Once the prints dried, we selected and bound them into little pamphlet stitched books. Since I had worked in such a random way it was a challenge to make any sense of the images I had created. Deciding what went with what was a tricky process, mostly accomplished by eliminating the ones that didn’t fit. I managed to make 2 reasonably sensible compilations but I also had a lot of extra prints that made no sense with each other!
The last step was to do some simple Xerox transfers of text selected by Jill. Again working with someone else’s choices was hard for me. Words that speak to other people’s practice don’t always speak to your own.

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Here’s the final product, I keep taking it out and looking at it. I can’t believe I made it honestly. It is subtle and delicate. Needless to say I’m pleased!

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I’m so glad I took the workshop, and I can’t wait to try more gelatin printing. I hope I can keep the freshness working in my own space.

Summer week 5

This week finally feels like summer, something has subtly changed and I feel the weight lifting. The week began with a journal workshop with a summer reading program. We made paste papers using natural materials and then  made nature journals using a simplified stab binding. Here I am at work!

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Tuesday I hosted a wonderful group of creative ladies at my studio. Together we made recycled long stitch journals, drank tea and coffee, and had fun! Here they are at the end of their workshop with their finished books.

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Today I needed to go to Chautauqua Institution to make some small changes to those chalkboard menus. It was a glorious summer day here with a brisk breeze off of the lake, just perfect! After that I took in a lecture at the hall of philosophy on ethics in the visual arts. I ended my morning by looking at the shows at the Strohl And Kellogg galleries. I saw some fabulous art, and I returned home refreshed with the well filled.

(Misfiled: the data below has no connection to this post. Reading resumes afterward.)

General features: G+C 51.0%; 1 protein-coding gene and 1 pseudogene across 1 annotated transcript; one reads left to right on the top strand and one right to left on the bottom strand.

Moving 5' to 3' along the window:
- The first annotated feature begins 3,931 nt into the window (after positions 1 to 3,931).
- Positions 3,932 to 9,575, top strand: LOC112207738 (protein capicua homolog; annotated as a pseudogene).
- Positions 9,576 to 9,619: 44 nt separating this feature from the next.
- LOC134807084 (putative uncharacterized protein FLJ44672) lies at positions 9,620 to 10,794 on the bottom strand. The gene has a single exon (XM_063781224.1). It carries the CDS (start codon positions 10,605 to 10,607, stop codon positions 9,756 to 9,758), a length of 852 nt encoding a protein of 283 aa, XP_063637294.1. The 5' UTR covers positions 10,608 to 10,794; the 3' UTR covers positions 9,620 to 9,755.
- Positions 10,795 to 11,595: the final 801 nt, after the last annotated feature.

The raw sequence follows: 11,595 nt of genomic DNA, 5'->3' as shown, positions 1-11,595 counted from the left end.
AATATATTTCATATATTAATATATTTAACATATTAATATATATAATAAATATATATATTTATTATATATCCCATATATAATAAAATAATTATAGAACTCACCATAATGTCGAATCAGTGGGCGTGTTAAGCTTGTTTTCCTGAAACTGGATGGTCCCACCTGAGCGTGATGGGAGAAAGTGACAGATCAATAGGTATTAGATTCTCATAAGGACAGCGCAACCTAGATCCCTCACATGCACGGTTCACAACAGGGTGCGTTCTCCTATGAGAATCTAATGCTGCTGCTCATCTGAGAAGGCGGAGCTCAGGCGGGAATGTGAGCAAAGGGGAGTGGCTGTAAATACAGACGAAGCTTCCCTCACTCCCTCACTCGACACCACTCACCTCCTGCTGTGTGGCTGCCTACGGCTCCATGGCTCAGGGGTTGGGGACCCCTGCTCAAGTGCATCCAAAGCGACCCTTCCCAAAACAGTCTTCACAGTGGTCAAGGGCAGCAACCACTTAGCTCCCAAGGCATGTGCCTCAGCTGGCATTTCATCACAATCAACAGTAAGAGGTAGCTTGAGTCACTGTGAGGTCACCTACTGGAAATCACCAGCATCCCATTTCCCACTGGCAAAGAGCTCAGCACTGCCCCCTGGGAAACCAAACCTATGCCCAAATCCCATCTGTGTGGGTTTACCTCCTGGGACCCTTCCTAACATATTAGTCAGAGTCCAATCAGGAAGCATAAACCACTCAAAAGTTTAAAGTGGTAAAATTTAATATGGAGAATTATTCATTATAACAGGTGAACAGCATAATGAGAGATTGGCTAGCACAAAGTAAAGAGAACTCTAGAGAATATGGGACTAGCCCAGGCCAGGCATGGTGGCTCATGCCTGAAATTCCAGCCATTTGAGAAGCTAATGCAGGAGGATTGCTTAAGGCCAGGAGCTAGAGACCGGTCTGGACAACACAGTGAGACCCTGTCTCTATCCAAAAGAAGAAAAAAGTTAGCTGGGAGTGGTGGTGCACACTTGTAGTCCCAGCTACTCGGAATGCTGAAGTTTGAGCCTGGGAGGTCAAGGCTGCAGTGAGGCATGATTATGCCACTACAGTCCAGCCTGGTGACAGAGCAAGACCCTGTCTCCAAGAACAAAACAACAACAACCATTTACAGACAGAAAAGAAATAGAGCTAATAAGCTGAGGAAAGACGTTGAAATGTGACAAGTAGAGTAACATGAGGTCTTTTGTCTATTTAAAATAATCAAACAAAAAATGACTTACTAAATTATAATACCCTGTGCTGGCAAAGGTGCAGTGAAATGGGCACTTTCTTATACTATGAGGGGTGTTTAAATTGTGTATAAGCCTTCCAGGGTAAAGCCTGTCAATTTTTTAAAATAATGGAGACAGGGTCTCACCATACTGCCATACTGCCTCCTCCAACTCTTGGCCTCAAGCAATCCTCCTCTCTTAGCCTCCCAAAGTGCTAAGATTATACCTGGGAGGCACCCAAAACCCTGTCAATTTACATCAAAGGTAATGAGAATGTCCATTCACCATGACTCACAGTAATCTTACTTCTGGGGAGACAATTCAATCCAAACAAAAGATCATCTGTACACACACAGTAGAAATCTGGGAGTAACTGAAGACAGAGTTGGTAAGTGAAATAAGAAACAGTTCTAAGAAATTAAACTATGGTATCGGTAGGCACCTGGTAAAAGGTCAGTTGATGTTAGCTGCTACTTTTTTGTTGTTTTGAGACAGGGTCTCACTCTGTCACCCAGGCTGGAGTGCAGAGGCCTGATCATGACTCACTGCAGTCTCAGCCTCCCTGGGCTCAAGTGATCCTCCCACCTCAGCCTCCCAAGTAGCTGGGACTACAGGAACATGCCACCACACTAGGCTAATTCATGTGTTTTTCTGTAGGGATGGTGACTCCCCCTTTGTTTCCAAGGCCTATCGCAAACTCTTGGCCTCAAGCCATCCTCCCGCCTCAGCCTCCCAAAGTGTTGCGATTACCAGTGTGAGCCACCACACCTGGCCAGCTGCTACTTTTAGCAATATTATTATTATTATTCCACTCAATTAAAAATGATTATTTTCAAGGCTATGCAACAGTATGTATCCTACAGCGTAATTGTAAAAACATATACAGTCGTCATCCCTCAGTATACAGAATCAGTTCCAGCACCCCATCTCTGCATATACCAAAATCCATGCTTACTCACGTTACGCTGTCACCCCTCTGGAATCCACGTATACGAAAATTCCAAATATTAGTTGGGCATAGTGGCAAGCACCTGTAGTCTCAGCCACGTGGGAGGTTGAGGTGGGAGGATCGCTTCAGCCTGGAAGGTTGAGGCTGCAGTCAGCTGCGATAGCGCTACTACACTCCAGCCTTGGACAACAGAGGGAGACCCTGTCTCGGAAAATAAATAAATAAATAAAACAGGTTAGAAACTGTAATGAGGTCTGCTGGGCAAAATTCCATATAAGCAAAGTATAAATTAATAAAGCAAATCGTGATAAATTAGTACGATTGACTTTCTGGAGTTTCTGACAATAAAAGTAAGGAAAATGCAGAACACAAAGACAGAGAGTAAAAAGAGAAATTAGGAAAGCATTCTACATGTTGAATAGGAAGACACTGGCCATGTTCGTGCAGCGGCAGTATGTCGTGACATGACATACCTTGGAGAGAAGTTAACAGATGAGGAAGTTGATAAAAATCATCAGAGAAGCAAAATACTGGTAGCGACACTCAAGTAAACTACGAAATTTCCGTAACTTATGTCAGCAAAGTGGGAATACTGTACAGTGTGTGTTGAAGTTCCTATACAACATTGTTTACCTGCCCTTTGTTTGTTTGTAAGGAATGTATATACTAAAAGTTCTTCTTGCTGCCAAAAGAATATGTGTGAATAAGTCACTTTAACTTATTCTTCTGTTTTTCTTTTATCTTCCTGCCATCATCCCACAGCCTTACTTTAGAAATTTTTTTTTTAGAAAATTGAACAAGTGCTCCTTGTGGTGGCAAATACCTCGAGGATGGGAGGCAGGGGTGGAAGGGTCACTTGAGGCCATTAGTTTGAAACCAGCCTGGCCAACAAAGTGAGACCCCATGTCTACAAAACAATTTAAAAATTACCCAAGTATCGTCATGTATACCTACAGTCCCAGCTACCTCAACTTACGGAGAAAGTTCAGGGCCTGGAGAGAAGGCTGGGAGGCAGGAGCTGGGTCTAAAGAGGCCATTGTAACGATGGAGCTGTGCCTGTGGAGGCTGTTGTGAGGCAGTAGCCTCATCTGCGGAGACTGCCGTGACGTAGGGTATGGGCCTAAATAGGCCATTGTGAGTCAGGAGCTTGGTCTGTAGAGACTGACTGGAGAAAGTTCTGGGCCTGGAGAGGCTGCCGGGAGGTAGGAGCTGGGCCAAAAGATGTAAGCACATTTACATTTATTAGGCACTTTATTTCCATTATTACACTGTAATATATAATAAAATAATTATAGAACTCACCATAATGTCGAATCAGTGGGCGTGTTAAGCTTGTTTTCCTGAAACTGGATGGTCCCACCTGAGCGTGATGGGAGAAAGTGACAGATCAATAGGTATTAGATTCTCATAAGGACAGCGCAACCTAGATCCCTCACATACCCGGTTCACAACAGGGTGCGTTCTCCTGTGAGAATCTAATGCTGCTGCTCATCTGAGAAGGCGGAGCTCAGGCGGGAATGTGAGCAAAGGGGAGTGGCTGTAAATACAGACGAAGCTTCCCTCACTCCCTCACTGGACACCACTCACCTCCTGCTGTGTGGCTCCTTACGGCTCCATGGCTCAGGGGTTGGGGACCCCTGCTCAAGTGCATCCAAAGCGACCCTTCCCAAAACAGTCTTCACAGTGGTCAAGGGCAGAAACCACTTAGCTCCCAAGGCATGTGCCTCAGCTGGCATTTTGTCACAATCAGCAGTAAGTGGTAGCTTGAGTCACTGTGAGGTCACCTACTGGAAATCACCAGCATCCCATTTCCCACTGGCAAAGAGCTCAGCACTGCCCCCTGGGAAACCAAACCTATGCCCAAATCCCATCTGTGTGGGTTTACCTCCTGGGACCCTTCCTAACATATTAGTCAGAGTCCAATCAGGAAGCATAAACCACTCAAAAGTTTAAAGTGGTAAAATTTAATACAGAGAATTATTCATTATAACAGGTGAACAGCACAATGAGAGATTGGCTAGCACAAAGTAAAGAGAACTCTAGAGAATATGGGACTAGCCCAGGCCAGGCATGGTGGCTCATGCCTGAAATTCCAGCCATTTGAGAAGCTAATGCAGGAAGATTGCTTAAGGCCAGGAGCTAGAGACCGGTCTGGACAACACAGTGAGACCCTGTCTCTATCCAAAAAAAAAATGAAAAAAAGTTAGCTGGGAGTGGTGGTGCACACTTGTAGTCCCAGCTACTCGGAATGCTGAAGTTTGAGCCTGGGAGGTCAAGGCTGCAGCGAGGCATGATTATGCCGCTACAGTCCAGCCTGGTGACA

This afternoon was spent doing paperwork, cleaning the studio again and getting work ready for this weekend’s festival, “A Stir of Artists” in Bemus Point. Hope this beautiful weather holds!

Maple binding tutorial.

This weekend I am at SMU in Dallas teaching at the DeGolyer Bookbinding Conference. I was very surprised to be asked to come and share my “embroidery as binding” technique with this wonderful group of fine art binders. Please follow the link – their work is amazing!

I have been teaching a maple binding pattern in workshops for about a year, but this event is a challenge because the workshops are quite short at 2.5 hours, so I modified the pattern to a smaller, single leaf version for this group.

I am trying to put together a book of my binding patterns and so I have not put any of them online yet, but now I have taught this particular pattern several times, so it is already loose in the world and I thought now might be the moment to post a free tutorial.

If you’d like to give it a try you will need:

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A text block, 88 sheets of 80lb text weight paper sized 7.5″ h x 9″ w, folded and collated into 11 signatures
2 boards 7.5″ x 4.75-5″
Decorative paper to cover each board
Paste or glue and a glue brush
Decorative ribbon or tapes for sewing
Colored linen thread or embroidery cotton
An awl
2 blunt sewing needles
This downloadable PDF: small maple pattern

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Step 1: use the decorative paper to cover the boards.